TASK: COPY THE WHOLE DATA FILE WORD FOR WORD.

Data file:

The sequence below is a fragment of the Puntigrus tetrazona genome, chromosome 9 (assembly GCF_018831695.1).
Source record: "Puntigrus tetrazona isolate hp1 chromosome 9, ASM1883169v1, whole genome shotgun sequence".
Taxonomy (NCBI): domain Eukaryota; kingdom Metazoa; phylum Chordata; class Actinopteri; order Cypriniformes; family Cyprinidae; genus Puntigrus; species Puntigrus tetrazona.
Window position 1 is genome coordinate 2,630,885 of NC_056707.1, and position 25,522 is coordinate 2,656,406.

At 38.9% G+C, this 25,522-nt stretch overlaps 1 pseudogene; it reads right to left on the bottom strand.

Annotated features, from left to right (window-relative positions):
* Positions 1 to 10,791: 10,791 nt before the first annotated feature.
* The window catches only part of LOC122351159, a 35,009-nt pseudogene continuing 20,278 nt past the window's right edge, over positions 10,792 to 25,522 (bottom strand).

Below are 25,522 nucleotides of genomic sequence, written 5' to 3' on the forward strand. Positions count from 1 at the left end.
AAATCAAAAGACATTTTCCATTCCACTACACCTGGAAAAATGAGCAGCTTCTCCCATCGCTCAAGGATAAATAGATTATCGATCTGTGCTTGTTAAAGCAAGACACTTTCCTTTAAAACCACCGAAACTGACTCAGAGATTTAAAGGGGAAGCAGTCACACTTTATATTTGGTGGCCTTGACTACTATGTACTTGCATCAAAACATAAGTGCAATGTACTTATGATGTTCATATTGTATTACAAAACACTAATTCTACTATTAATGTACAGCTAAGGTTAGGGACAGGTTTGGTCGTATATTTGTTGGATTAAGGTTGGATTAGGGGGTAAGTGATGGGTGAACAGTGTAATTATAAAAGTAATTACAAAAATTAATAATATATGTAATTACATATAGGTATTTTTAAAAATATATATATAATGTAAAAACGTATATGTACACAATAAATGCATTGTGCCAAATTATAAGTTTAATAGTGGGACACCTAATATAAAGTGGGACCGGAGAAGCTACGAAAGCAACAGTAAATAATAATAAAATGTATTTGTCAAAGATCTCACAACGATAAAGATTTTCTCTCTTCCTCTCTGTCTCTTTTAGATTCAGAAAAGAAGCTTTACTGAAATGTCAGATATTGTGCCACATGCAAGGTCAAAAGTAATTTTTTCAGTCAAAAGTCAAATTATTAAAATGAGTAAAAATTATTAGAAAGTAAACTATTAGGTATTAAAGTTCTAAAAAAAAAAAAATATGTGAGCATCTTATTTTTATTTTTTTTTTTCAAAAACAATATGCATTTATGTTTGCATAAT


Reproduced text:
The sequence below is a fragment of the Puntigrus tetrazona genome, chromosome 9 (assembly GCF_018831695.1).
Source record: "Puntigrus tetrazona isolate hp1 chromosome 9, ASM1883169v1, whole genome shotgun sequence".
Taxonomy (NCBI): domain Eukaryota; kingdom Metazoa; phylum Chordata; class Actinopteri; order Cypriniformes; family Cyprinidae; genus Puntigrus; species Puntigrus tetrazona.
Window position 1 is genome coordinate 2,630,885 of NC_056707.1, and position 25,522 is coordinate 2,656,406.

At 38.9% G+C, this 25,522-nt stretch overlaps 1 pseudogene; it reads right to left on the bottom strand.

Annotated features, from left to right (window-relative positions):
* Positions 1 to 10,791: 10,791 nt before the first annotated feature.
* The window catches only part of LOC122351159, a 35,009-nt pseudogene continuing 20,278 nt past the window's right edge, over positions 10,792 to 25,522 (bottom strand).

Below are 25,522 nucleotides of genomic sequence, written 5' to 3' on the forward strand. Positions count from 1 at the left end.
AAATCAAAAGACATTTTCCATTCCACTACACCTGGAAAAATGAGCAGCTTCTCCCATCGCTCAAGGATAAATAGATTATCGATCTGTGCTTGTTAAAGCAAGACACTTTCCTTTAAAACCACCGAAACTGACTCAGAGATTTAAAGGGGAAGCAGTCACACTTTATATTTGGTGGCCTTGACTACTATGTACTTGCATCAAAACATAAGTGCAATGTACTTATGATGTTCATATTGTATTACAAAACACTAATTCTACTATTAATGTACAGCTAAGGTTAGGGACAGGTTTGGTCGTATATTTGTTGGATTAAGGTTGGATTAGGGGGTAAGTGATGGGTGAACAGTGTAATTATAAAAGTAATTACAAAAATTAATAATATATGTAATTACATATAGGTATTTTTAAAAATATATATATAATGTAAAAACGTATATGTACACAATAAATGCATTGTGCCAAATTATAAGTTTAATAGTGGGACACCTAATATAAAGTGGGACCGGAGAAGCTACGAAAGCAACAGTAAATAATAATAAAATGTATTTGTCAAAGATCTCACAACGATAAAGATTTTCTCTCTTCCTCTCTGTCTCTTTTAGATTCAGAAAAGAAGCTTTACTGAAATGTCAGATATTGTGCCACATGCAAGGTCAAAAGTAATTTTTTCAGTCAAAAGTCAAATTATTAAAATGAGTAAAAATTATTAGAAAGTAAACTATTAGGTATTAAAGTTCTAAAAAAAAAAAAATATGTGAGCATCTTATTTTTATTTTTTTTTTTCAAAAACAATATGCATTTATGTTTGCATAAT